Preventing Backflow

Patricia Skinner, Bankston, Jr., Joseph D., Reichel, Claudette Hanks  |  2/15/2005 10:06:58 PM

Download Publication ID: 2770

In most areas of Louisiana, the sewer system and rain drainage system are separate. It is not unusual, however, for floodwater to infiltrate the sewer system, causing it to back up into homes. These back-ups can occur both inside and outside the identified flood hazard areas and can be caused by things other than floodwater entering the system.

When there is more water outside than inside a floodwall, levee or building, water continually tries to get inside. Obvious paths of intrusion are sewer drains for the bathtub and toilet and drainage tubes in floodwalls and levees. Floor drains in some areas of buildings also could provide such a path. Any drain with its inside opening below flood level must be blocked. The drains may not be obvious – such as air-conditioning condensate drains – so look carefully.

Using Valves

A single valve installed in the main drain line can prevent backflow through several interior drains.

There are advantages and disadvantages to each of the three valve styles:

Flap valves are the least expensive but the most prone to failure. A bit of trash stuck on the valve gasket can prevent a flap valve from closing completely. The advantage of a flap valve, aside from its lower cost, is that it reduces back-flow without your intervention.

Gate valves and ball valves normally must be closed by mechanical action but can be automated.

Ball valves close by turning the valve handle a quarter turn; this rotates a ball within a drain tube to block flow. A 4-inch PVC ball valve coasts about twice as much as a flap valve. This valve provides a more positive closure than a flap and it will seal even in the presence of some debris.

Gate valves close by turning the handle several complete rotations to slide the gate across the drain tube. Gates provide the tightest closure possible with valves; the metal valve can overcome the resistance of small debris. A manual 4-in brass gate valve is three times the cost of a PVC flap valve. Hydraulically activated gate valves cost over $1,000. Installing any of these valves in an existing sewer line is equally difficult, since it requires digging up the sewer line. However, the benefits far outweigh the trouble and cost of preventing unhealthy sewage back-flow, even if you don’t keep surface flood water out of the building.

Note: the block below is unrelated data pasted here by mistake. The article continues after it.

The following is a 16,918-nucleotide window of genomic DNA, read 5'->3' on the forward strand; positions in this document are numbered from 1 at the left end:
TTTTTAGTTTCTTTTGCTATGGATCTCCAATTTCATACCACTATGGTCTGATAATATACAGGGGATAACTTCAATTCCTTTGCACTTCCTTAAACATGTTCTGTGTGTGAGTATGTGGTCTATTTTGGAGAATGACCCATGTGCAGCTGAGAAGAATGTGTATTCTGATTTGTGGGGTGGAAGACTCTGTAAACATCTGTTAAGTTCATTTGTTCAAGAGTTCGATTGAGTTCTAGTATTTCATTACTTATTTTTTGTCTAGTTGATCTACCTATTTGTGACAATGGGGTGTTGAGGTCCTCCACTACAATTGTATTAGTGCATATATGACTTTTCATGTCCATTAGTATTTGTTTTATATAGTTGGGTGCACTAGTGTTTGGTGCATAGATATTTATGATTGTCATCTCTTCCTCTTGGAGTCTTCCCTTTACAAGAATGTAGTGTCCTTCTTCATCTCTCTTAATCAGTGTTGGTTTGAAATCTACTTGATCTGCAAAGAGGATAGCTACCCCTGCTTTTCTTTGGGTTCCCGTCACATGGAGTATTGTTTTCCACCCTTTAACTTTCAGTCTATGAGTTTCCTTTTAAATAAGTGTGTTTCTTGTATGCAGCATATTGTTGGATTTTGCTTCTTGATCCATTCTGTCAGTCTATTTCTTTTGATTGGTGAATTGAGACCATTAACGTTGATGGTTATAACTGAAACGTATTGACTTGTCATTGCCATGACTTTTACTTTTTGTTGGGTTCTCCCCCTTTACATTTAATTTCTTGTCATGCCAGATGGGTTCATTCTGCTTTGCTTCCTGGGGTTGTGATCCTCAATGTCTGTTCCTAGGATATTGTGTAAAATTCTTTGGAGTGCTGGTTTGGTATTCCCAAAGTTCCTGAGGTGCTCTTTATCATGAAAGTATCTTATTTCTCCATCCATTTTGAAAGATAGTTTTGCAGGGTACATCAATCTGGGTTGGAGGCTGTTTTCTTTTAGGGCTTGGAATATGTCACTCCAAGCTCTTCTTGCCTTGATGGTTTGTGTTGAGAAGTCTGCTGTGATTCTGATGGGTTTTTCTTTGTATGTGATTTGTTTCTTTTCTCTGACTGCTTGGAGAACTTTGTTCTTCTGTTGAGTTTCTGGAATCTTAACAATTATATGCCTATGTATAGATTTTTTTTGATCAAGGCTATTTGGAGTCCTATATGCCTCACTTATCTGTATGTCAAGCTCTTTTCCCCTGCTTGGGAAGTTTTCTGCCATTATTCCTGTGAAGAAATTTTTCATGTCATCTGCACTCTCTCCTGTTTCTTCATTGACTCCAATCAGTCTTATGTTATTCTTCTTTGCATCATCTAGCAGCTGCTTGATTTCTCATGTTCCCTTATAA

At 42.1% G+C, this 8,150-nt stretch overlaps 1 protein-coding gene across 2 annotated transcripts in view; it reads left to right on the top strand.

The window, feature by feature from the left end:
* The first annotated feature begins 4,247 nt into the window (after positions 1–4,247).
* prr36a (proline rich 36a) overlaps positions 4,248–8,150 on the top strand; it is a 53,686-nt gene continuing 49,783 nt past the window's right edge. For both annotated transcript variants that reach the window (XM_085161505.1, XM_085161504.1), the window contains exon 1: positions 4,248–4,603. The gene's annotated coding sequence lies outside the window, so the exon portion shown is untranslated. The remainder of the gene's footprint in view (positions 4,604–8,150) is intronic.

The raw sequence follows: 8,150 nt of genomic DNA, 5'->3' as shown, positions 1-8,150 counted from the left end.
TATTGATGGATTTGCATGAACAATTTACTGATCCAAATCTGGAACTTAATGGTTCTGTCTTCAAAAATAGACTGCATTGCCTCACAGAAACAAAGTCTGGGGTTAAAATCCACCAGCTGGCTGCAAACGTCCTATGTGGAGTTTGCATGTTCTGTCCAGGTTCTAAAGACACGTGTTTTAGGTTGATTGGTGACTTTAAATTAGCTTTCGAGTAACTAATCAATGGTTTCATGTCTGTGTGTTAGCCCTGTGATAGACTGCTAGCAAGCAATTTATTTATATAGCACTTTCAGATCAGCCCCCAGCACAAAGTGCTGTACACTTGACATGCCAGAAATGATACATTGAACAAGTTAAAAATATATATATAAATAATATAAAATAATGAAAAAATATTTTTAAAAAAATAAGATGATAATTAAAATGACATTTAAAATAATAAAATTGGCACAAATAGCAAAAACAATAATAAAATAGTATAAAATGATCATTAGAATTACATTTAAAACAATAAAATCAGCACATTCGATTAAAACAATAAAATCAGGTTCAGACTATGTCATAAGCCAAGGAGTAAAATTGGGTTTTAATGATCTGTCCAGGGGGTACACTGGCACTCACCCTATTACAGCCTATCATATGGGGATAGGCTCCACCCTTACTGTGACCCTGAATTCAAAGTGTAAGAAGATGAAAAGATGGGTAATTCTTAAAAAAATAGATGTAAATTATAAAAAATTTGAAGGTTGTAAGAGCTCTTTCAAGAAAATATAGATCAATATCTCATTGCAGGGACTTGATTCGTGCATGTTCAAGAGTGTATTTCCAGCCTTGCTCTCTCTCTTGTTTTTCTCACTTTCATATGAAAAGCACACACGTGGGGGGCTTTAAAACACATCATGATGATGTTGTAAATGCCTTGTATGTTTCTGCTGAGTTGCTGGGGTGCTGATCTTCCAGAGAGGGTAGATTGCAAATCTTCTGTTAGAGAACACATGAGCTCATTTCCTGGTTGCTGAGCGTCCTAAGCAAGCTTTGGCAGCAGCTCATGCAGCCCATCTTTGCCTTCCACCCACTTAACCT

It may be beneficial to combine a flap valve (for automatic closure) with a ball or gate valve that requires manual closure but provides a more positive seal.

Using Caps and Plugs for Open-ended Drain Lines

When the outlet of a drain is exposed, as it is with drain tubes through a floodwall or levee, one simple solution to back-flow is to block the line with a threaded or unthreaded cap.

In a closed sewer system, a valve in the outside sewer line should prevent back-flow through tubs, toilets and other plumbed drains inside the building.

If you don’t have a valve, or the valve fails, you may be able to block the drain openings inside the building.

To do that, you’ll need to access the openings. For a tub or floor drain, that may mean removing the strainer. For a toilet, it means removing the toilet. (Don’t forget to turn off the water to the toilet first and disconnect the water inlet to the tank.)

A product sold for plugging drain pipe is a gripper plug. Tightening the screw causes the plug to expand and “grip” the inner wall of the pipe.

Seepage Barriers

The solution to seepage problems, if you have seepage, is to block underground flow with a barrier that increases the distance water must travel through the ground to get past your barrier.

Most Louisiana soils have more than 30 percent clay content, so seepage is not a significant problem for floods shorter than two days.

However, if the soil was imported for construction of the building, the rate of seepage should be determined. This is done using the percolation test commonly used to determine whether a septic system will drain properly.


  • Prevent sewage back-flow with a valve installed in the main sewer line.
  • For back-flow protection without human intervention, use a flap valve. Back it up with a positively sealing ball valve, gate valve or plug. More elaborate valve systems are available.
  • Caps or plugs may be used instead of valves on exposed storm drains to prevent back-flow. Flow is blocked in both directions.
  • On open-ended drain tubes, keep valve gaskets, cap seats and threads clean so they will function properly. Know where removable caps are kept.
  • In an emergency, prevent sewer back-flow by stuffing a plastic bag full of rags into the sewer pipe at the clean-out.
  • Never use pumps and barriers to create a water-level difference of more than 3 feet without proper design by a competent professional.

See PDF for illustrations.

2012 Insurance Reforms Impact Investment Decisions

Before you decide to invest in restoring or improving your home, ask your insurance agent about proposed increases in flood insurance premiums and how these can affect you. Subsidized rates are being phased out beginning in 2013, resulting in much higher premiums for properties that are too low in a flood hazard area.

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